The report quantitatively analyzes the impacts of carpooling strategies on travel behavior and energy consumption. It details the effects of 18 candidate strategies on the utilization of different transport modes for work trips and the resultant effects on non-work travel patterns, household auto ownership, and total fuel consumption. Five specific objectives governed the work performed: (1) To collect information on carpooling behavior and analyze existing experience with strategies that may encourage ride-sharing; (2) to predict, by using behavioral travel-demand models, the changes in travel patterns that might result from implementation of such strategies; (3) to translate increased carpooling (or other changes in travel patterns) into decreased fuel consumption; (4) to evaluate the feasibility of implementing particular strategies; (5) to recommend strategies for increasing carpooling and reducing fuel consumption that will be both feasible and effective.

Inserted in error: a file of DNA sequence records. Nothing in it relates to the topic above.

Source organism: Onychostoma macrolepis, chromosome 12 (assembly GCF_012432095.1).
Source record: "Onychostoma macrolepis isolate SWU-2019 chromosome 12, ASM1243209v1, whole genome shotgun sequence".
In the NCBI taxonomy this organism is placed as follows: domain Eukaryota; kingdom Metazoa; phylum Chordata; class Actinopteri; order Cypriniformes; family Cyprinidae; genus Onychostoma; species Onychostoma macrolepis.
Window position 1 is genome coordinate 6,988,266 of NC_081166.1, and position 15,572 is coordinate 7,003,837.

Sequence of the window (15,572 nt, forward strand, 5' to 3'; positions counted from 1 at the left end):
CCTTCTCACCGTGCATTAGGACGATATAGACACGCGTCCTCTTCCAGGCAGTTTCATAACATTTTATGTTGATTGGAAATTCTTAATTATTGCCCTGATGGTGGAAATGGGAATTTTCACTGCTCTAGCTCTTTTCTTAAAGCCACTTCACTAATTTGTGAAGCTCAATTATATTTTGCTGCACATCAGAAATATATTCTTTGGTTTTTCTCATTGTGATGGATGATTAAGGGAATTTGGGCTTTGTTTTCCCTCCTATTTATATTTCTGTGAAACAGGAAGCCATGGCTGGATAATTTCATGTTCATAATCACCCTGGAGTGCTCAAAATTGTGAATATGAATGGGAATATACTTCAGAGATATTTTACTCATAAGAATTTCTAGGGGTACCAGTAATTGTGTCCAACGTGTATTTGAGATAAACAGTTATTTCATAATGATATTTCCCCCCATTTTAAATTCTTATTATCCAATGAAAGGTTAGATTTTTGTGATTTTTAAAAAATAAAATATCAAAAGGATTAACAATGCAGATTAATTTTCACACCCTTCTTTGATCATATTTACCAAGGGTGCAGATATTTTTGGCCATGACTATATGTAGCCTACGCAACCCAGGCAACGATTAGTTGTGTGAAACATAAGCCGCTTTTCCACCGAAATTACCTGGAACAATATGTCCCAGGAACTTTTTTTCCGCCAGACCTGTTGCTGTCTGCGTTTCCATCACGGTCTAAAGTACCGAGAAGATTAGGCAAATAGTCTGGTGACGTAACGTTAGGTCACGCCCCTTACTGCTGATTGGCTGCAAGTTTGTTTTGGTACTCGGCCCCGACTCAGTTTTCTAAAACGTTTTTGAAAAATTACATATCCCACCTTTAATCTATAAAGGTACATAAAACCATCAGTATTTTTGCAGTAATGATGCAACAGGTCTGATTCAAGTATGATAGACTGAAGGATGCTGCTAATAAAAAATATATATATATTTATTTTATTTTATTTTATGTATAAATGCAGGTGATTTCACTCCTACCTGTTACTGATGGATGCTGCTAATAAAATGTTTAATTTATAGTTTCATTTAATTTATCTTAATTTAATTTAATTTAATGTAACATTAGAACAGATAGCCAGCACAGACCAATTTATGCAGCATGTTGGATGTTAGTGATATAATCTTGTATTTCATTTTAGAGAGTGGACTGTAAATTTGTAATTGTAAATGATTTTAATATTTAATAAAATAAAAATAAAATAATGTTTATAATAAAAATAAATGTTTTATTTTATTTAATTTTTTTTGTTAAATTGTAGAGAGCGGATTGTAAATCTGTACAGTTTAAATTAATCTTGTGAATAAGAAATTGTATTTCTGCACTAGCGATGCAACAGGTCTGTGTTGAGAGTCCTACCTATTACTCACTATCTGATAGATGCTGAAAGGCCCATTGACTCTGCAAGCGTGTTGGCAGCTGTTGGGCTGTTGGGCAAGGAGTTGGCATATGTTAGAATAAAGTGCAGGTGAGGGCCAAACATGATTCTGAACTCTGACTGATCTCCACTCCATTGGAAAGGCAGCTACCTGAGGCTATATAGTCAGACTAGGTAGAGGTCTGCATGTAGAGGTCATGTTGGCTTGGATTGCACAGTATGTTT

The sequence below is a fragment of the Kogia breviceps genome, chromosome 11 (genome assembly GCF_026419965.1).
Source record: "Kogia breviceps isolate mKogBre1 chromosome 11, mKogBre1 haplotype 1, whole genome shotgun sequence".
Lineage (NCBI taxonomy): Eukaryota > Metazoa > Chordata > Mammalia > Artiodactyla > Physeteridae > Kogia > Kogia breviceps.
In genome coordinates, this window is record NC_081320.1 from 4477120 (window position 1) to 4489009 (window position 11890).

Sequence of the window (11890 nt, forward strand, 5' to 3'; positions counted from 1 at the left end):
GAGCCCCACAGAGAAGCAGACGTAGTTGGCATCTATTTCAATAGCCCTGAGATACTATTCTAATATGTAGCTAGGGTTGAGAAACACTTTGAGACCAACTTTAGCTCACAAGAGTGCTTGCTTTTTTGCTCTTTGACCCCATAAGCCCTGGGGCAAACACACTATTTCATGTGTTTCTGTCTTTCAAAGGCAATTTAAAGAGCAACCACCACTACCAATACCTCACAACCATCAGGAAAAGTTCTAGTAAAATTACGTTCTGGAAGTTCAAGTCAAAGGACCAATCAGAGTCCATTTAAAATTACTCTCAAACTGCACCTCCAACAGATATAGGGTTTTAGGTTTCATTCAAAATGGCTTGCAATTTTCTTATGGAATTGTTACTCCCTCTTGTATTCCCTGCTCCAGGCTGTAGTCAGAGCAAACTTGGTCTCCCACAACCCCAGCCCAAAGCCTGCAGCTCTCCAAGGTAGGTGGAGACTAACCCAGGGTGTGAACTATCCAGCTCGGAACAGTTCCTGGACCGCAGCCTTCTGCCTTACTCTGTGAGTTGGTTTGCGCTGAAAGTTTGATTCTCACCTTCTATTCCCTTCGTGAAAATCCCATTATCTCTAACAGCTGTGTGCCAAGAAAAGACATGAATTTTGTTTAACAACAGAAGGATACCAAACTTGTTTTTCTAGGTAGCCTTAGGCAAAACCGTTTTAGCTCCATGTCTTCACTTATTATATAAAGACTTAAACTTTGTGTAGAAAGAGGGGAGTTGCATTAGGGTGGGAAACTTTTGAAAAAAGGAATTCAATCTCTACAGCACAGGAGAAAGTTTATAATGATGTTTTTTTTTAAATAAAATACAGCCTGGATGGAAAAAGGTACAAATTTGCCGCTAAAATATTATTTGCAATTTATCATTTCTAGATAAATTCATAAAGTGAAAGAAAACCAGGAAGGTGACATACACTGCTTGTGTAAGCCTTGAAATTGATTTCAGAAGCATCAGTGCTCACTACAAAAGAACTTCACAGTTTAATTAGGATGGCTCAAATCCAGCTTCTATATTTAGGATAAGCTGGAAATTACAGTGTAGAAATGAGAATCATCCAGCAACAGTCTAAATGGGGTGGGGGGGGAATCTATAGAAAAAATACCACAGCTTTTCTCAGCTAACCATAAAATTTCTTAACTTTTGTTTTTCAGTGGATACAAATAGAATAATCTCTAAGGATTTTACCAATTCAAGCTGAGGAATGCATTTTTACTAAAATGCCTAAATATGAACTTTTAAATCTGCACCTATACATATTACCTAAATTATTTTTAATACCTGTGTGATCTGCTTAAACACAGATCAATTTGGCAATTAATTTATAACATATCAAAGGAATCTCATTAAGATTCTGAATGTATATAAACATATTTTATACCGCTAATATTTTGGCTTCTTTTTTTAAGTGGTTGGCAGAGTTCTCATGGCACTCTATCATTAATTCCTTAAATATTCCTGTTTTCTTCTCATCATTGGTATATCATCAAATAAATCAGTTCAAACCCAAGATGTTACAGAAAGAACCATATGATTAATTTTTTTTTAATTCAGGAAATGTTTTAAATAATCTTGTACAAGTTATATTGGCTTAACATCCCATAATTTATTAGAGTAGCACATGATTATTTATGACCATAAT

• Supplemental Notes:
    • Prepared in cooperation with Alan M. Voorhees and Associates, Inc., McLean, Va. See also report dated Mar 76, PB-263 050.
  • Corporate Authors:

    Cambridge Systematics, Incorporated

    100 Cambridge Park Drive, Suite 400
    Cambridge, MA  United States  02140

    Voorhees (Alan M) and Associates, Incorporated

    Cambridge, MA  United States 

    Federal Energy Administration

    Office of Energy Conservation and Environment
    Washington, DC  United States  20461
  • Publication Date: 1976-6

Media Info

  • Pagination: 198 p.

Subject/Index Terms

Filing Info

  • Accession Number: 00155060
  • Record Type: Publication
  • Source Agency: National Technical Information Service
  • Report/Paper Numbers: FEA/D-76/391
  • Contract Numbers: FEA-CO-04-50106
  • Files: TRIS
  • Created Date: Aug 31 1981 12:00AM